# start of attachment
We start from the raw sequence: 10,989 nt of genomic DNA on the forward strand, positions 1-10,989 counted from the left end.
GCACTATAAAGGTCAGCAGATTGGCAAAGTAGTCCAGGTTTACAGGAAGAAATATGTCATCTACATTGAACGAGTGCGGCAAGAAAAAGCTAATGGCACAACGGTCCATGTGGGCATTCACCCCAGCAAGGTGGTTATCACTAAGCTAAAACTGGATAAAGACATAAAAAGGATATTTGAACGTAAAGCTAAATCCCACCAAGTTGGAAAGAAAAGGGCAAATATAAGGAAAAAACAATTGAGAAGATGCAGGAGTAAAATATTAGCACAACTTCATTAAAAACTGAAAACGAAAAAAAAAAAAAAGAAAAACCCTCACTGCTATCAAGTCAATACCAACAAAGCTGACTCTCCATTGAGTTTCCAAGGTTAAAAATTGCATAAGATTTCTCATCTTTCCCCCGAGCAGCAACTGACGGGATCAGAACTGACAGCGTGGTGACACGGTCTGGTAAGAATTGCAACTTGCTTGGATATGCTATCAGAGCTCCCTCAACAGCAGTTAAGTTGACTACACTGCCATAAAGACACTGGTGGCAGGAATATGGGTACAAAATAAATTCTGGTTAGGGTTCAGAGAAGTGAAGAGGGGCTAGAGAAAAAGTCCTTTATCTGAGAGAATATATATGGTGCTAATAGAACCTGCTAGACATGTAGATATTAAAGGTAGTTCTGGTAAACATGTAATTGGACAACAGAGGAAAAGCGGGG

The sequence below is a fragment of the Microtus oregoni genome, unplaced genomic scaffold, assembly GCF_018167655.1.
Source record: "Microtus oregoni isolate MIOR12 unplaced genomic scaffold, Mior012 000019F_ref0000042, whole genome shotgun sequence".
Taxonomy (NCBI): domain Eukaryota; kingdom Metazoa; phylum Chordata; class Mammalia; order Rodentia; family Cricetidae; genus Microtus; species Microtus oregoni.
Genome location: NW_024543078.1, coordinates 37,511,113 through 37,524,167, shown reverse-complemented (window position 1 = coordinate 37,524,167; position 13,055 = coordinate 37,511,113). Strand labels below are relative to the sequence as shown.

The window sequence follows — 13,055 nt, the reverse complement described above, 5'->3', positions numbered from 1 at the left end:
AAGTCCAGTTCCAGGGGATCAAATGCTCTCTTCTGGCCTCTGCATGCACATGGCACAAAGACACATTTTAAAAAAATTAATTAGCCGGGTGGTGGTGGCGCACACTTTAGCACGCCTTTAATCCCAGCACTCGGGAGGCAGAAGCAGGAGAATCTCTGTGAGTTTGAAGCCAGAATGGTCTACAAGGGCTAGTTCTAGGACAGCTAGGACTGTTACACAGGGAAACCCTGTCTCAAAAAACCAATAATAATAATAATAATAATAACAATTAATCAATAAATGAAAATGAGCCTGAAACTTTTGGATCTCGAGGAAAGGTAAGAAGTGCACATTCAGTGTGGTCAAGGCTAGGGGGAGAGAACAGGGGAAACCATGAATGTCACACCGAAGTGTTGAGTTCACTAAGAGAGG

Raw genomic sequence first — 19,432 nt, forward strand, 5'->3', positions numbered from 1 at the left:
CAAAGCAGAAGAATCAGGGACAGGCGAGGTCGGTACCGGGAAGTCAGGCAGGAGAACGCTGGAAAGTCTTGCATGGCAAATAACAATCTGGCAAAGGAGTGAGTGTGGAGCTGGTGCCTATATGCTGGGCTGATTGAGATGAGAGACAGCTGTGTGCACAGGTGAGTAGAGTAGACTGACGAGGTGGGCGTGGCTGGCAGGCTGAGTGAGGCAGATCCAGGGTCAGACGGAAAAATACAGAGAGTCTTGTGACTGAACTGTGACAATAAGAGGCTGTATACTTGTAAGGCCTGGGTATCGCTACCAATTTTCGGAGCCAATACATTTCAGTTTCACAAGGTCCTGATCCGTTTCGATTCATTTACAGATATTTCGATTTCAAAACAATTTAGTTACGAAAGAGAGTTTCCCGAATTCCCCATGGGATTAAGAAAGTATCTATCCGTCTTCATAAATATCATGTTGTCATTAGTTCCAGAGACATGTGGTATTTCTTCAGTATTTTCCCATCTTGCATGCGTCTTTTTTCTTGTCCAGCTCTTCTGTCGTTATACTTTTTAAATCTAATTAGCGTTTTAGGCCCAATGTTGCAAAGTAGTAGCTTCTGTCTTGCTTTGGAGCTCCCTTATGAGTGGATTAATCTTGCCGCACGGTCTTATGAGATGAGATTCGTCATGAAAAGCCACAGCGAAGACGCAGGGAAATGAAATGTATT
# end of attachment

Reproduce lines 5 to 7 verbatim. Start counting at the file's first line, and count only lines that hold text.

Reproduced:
Taxonomy (NCBI): domain Eukaryota; kingdom Metazoa; phylum Chordata; class Mammalia; order Rodentia; family Cricetidae; genus Microtus; species Microtus oregoni.
Genome location: NW_024543078.1, coordinates 37,511,113 through 37,524,167, shown reverse-complemented (window position 1 = coordinate 37,524,167; position 13,055 = coordinate 37,511,113). Strand labels below are relative to the sequence as shown.

The window sequence follows — 13,055 nt, the reverse complement described above, 5'->3', positions numbered from 1 at the left end: